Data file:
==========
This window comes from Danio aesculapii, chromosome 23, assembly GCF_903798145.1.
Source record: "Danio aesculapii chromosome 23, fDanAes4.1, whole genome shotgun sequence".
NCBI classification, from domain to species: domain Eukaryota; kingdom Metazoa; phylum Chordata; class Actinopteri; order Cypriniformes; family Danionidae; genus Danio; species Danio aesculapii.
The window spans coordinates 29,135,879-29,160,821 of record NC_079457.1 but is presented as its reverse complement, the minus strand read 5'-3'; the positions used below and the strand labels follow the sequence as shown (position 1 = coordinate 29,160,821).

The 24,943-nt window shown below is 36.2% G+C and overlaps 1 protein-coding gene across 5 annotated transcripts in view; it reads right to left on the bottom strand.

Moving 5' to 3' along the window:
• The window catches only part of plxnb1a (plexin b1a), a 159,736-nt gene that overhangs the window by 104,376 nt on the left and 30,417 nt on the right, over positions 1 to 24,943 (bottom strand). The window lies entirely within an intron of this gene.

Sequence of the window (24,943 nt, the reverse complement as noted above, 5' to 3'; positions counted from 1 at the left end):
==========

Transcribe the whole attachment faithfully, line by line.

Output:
This window comes from Danio aesculapii, chromosome 23, assembly GCF_903798145.1.
Source record: "Danio aesculapii chromosome 23, fDanAes4.1, whole genome shotgun sequence".
NCBI classification, from domain to species: domain Eukaryota; kingdom Metazoa; phylum Chordata; class Actinopteri; order Cypriniformes; family Danionidae; genus Danio; species Danio aesculapii.
The window spans coordinates 29,135,879-29,160,821 of record NC_079457.1 but is presented as its reverse complement, the minus strand read 5'-3'; the positions used below and the strand labels follow the sequence as shown (position 1 = coordinate 29,160,821).

The 24,943-nt window shown below is 36.2% G+C and overlaps 1 protein-coding gene across 5 annotated transcripts in view; it reads right to left on the bottom strand.

Moving 5' to 3' along the window:
• The window catches only part of plxnb1a (plexin b1a), a 159,736-nt gene that overhangs the window by 104,376 nt on the left and 30,417 nt on the right, over positions 1 to 24,943 (bottom strand). The window lies entirely within an intron of this gene.

Sequence of the window (24,943 nt, the reverse complement as noted above, 5' to 3'; positions counted from 1 at the left end):